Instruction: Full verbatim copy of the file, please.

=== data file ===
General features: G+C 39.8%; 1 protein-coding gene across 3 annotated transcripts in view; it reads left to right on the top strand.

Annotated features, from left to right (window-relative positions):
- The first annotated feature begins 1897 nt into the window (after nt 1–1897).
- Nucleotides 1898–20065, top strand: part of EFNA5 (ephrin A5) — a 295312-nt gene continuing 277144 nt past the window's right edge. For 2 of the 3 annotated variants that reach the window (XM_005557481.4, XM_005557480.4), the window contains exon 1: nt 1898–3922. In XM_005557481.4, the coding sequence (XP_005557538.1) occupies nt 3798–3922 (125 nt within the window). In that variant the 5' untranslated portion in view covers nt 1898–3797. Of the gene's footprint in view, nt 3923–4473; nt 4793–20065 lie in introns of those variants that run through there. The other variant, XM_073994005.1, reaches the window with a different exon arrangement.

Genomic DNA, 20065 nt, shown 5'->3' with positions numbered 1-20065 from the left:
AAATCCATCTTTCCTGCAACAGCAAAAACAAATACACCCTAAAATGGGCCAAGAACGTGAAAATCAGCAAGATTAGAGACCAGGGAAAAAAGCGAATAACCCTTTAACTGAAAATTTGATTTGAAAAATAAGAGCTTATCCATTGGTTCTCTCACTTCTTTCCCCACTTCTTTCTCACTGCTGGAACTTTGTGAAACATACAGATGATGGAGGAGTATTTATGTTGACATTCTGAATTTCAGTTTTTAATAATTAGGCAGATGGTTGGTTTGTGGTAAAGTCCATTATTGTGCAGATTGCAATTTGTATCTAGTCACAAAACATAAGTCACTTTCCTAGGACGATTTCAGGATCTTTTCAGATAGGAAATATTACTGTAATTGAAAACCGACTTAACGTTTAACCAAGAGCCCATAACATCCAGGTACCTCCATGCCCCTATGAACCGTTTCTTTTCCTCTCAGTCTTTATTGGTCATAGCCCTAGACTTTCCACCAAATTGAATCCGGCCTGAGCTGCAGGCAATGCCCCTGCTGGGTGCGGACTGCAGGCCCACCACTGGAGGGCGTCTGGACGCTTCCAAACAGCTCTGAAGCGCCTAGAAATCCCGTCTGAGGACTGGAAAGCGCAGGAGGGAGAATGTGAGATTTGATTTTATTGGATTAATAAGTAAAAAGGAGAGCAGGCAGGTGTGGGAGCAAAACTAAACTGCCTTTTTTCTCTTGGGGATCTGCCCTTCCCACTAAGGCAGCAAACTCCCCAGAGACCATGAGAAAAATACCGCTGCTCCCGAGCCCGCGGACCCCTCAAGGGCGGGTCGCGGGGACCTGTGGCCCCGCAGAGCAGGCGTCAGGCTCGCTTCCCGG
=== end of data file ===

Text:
General features: G+C 39.8%; 1 protein-coding gene across 3 annotated transcripts in view; it reads left to right on the top strand.

Annotated features, from left to right (window-relative positions):
- The first annotated feature begins 1897 nt into the window (after nt 1–1897).
- Nucleotides 1898–20065, top strand: part of EFNA5 (ephrin A5) — a 295312-nt gene continuing 277144 nt past the window's right edge. For 2 of the 3 annotated variants that reach the window (XM_005557481.4, XM_005557480.4), the window contains exon 1: nt 1898–3922. In XM_005557481.4, the coding sequence (XP_005557538.1) occupies nt 3798–3922 (125 nt within the window). In that variant the 5' untranslated portion in view covers nt 1898–3797. Of the gene's footprint in view, nt 3923–4473; nt 4793–20065 lie in introns of those variants that run through there. The other variant, XM_073994005.1, reaches the window with a different exon arrangement.

Genomic DNA, 20065 nt, shown 5'->3' with positions numbered 1-20065 from the left:
AAATCCATCTTTCCTGCAACAGCAAAAACAAATACACCCTAAAATGGGCCAAGAACGTGAAAATCAGCAAGATTAGAGACCAGGGAAAAAAGCGAATAACCCTTTAACTGAAAATTTGATTTGAAAAATAAGAGCTTATCCATTGGTTCTCTCACTTCTTTCCCCACTTCTTTCTCACTGCTGGAACTTTGTGAAACATACAGATGATGGAGGAGTATTTATGTTGACATTCTGAATTTCAGTTTTTAATAATTAGGCAGATGGTTGGTTTGTGGTAAAGTCCATTATTGTGCAGATTGCAATTTGTATCTAGTCACAAAACATAAGTCACTTTCCTAGGACGATTTCAGGATCTTTTCAGATAGGAAATATTACTGTAATTGAAAACCGACTTAACGTTTAACCAAGAGCCCATAACATCCAGGTACCTCCATGCCCCTATGAACCGTTTCTTTTCCTCTCAGTCTTTATTGGTCATAGCCCTAGACTTTCCACCAAATTGAATCCGGCCTGAGCTGCAGGCAATGCCCCTGCTGGGTGCGGACTGCAGGCCCACCACTGGAGGGCGTCTGGACGCTTCCAAACAGCTCTGAAGCGCCTAGAAATCCCGTCTGAGGACTGGAAAGCGCAGGAGGGAGAATGTGAGATTTGATTTTATTGGATTAATAAGTAAAAAGGAGAGCAGGCAGGTGTGGGAGCAAAACTAAACTGCCTTTTTTCTCTTGGGGATCTGCCCTTCCCACTAAGGCAGCAAACTCCCCAGAGACCATGAGAAAAATACCGCTGCTCCCGAGCCCGCGGACCCCTCAAGGGCGGGTCGCGGGGACCTGTGGCCCCGCAGAGCAGGCGTCAGGCTCGCTTCCCGG